IT security needs 'healthy' C-level tension

CEOs can be more aware of IT security and its role in business, to lend "healthy tension" for informed decision-making, say industry watchers.

CEOs may never, and should not, be experts in IT security, but they need to be more aware about information security and governance to aid decision-making, according to industry observers.

A recent study by Ponemon Institute showed that CEOs and senior executives hold differing views on corporate IT security posture. Commissioned by Ounce Labs, the survey of over 200 executives revealed that CEOs were more confident than other C-level executives, that a data breach can be avoided. Compared to other respondents, they were also less aware of data breach incidents.

To expect information security, IT infrastructure governance and other IT issues to be on top of the CEO's agenda is...like [having] a football team where everyone just follows the ball all the time instead of a well-structured team [manning] designated positions.
Nariman Karimi, DHL Express Asia-Pacific

Nariman Karimi, senior vice president and CIO of DHL Express Asia-Pacific, told ZDNet Asia in an e-mail interview that the fundamental roles of the CEO and Board executives, make it difficult for IT security to be their top priority.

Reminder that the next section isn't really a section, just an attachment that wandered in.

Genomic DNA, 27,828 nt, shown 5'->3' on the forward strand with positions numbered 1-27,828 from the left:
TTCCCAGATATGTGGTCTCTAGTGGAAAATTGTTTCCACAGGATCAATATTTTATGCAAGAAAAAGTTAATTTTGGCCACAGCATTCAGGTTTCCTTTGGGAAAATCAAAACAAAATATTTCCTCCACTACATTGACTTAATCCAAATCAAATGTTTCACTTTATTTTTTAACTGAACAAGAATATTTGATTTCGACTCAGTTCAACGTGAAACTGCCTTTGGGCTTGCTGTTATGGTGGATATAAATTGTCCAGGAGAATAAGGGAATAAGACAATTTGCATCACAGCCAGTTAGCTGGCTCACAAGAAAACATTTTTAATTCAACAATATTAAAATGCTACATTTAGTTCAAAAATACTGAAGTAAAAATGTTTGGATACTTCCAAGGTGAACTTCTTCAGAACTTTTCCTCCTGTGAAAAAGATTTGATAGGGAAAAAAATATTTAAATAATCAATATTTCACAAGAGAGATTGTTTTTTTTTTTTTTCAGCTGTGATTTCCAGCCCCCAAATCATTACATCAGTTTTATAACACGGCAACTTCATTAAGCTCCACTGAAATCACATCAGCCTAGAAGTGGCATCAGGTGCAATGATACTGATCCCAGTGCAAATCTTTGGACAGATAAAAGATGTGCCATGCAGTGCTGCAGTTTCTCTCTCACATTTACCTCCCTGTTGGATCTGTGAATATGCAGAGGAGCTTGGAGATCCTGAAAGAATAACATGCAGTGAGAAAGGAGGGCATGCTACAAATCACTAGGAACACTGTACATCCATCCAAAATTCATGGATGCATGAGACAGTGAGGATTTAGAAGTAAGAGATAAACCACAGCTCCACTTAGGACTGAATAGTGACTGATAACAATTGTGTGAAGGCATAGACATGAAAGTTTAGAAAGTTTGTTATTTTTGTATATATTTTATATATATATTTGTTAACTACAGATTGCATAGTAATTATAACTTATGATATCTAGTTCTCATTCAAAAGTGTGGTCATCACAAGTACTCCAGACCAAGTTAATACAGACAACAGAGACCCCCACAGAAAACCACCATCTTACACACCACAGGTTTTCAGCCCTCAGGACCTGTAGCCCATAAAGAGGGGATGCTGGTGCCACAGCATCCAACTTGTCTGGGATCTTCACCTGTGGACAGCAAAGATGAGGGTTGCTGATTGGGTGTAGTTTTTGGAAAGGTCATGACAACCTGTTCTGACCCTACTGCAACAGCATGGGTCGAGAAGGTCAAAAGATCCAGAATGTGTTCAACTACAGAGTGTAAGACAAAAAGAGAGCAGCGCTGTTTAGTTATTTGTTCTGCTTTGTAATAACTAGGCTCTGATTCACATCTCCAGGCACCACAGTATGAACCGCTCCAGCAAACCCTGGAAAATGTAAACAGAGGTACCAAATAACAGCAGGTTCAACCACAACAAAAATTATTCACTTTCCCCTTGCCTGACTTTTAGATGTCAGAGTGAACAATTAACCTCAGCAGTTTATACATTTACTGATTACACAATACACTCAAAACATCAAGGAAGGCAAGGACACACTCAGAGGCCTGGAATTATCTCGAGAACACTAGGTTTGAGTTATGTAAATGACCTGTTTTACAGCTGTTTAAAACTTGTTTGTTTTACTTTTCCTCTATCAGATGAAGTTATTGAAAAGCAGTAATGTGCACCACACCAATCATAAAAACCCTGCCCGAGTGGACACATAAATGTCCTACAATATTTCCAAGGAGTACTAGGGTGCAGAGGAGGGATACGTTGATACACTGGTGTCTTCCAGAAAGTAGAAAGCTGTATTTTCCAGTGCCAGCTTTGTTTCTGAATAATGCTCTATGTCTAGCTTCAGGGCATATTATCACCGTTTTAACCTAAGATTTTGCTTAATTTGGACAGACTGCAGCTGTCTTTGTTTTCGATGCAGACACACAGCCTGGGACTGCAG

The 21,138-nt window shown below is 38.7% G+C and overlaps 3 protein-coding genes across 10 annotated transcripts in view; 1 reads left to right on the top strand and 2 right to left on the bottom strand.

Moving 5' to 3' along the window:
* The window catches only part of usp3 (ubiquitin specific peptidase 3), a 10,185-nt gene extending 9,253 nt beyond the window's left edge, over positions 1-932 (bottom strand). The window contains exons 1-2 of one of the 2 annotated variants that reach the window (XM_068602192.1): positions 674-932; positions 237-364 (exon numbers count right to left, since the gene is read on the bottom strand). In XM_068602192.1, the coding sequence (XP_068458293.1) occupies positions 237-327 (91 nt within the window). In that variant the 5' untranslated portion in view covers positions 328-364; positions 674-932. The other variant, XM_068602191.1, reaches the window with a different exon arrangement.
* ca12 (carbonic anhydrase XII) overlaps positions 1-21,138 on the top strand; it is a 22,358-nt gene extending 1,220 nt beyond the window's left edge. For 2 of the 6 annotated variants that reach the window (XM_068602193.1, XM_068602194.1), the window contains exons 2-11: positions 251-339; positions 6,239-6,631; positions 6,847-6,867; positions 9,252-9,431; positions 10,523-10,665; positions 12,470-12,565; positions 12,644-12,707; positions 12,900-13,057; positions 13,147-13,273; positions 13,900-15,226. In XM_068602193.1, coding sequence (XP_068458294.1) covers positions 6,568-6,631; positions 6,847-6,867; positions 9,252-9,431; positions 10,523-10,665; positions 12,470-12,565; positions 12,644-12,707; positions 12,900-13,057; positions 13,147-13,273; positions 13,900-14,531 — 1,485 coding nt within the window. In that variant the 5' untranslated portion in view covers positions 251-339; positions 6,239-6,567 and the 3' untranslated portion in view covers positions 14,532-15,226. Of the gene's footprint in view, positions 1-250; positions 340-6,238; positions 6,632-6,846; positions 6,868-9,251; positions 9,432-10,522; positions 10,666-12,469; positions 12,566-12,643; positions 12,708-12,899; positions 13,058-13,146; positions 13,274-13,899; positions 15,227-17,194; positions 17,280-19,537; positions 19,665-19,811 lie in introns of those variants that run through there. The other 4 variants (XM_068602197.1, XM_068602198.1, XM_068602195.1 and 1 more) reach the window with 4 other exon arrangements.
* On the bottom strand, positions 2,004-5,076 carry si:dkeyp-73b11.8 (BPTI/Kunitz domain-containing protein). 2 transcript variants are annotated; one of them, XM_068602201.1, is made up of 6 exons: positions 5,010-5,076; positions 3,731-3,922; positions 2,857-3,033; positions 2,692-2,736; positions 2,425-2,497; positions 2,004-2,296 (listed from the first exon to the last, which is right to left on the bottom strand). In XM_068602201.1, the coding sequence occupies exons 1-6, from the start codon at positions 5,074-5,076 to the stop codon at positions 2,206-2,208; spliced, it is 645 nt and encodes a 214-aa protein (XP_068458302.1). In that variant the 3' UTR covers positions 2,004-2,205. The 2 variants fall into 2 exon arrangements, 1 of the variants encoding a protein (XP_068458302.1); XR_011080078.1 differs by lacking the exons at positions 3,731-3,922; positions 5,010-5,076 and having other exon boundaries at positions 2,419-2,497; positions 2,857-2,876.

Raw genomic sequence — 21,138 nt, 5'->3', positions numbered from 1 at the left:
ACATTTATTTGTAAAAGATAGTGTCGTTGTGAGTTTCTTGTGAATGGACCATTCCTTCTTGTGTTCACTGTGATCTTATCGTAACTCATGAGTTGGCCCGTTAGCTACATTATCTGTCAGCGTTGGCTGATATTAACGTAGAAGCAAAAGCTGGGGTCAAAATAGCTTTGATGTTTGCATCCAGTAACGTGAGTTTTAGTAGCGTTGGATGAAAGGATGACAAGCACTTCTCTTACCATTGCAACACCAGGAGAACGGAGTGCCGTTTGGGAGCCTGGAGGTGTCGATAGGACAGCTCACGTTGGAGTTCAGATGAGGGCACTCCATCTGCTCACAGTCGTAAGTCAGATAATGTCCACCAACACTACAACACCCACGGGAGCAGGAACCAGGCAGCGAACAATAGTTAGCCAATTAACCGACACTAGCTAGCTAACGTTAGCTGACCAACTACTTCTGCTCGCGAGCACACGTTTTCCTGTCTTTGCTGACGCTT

"CEOs...are more pre-occupied with the normal day to day operation of the business along the lines of enrolling new customers or accounts, launching new products and services and maintaining and gaining market share," he noted. "Information security although important for the business, is not at the top of their daily agenda--frankly, nor should it be [as there are experts for the role]."

Narimi continued: "To expect information security, IT infrastructure governance and other IT issues to be on top of the CEO's agenda is...like [having] a football team where everyone just follows the ball all the time instead of a well-structured team [manning] designated positions," added Narimi.

Tips on helping C-level assess security right

1. Break the topic down to relevant elements specific to your organization, and break it further down to elements that the board can do something about--avoid heaving the whole information security topic on everyone's plate. Be clear on what you need from C-level and Board executives, that no one else can provide.
2. Take ownership of the elements that need to be and are covered by IT already. Show which vulnerabilities are already covered so that they have a realistic and holistic picture of what the company's security status is. Clarify IT's role and show that you are not a detached observer of the business game! Be a team player and cover a patch.
3. Make the presentation relevant and tailored to your company, market and nature of operation--generic statistics and graphs that lump banks and cement factories, or multinationals and local businesses, to show "average-dedicated-resources-needed-for security" are likely to alienate.
4. Put the investment needed in the context of "real" stakes--having voice recognition and figure print technologies to authenticate systems which at worst would incur a few thousand dollars' worth of damage, is probably an overkill.